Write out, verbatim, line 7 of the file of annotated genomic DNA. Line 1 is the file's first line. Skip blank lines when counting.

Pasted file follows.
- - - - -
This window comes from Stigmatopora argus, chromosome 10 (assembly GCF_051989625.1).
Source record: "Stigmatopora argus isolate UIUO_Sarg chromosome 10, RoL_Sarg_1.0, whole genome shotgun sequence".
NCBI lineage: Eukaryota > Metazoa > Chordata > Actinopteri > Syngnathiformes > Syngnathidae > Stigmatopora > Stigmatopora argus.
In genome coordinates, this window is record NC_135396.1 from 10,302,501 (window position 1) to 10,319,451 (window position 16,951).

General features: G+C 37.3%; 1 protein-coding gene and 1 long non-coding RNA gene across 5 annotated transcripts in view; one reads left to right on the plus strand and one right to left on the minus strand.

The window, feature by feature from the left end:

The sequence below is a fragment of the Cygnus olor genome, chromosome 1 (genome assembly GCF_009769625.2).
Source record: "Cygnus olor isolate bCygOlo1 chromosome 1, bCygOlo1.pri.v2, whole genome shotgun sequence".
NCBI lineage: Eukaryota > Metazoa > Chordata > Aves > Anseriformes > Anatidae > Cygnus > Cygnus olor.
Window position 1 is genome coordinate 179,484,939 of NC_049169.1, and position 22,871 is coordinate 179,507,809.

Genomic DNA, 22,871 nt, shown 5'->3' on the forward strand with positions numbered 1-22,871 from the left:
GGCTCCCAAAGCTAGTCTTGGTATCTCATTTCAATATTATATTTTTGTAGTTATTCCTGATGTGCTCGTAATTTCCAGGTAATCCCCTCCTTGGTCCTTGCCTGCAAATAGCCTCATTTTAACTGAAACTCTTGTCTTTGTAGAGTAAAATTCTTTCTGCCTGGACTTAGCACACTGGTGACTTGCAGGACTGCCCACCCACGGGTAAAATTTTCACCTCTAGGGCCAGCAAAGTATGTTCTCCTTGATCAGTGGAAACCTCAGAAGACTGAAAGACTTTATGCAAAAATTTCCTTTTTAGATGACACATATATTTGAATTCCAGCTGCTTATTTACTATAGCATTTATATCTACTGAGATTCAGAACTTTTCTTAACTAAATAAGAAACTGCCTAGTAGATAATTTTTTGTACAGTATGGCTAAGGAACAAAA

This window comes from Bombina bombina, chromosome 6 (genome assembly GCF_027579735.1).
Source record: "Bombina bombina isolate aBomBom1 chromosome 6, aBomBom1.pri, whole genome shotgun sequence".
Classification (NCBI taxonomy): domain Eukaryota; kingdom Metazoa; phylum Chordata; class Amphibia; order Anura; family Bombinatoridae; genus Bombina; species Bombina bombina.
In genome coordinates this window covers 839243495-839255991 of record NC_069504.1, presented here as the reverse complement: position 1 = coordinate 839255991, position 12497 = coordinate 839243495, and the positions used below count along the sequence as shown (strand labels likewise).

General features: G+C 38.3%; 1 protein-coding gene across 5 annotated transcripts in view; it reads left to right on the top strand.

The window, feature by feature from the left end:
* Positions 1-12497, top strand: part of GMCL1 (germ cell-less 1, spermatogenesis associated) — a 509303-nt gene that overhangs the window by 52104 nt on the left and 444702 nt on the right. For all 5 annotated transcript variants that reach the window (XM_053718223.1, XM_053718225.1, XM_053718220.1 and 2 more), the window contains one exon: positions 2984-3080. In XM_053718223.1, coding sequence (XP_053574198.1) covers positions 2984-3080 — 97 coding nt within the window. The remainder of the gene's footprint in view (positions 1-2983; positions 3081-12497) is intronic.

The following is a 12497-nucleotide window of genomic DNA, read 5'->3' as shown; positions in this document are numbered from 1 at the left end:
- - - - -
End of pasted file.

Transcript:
The sequence below is a fragment of the Cygnus olor genome, chromosome 1 (genome assembly GCF_009769625.2).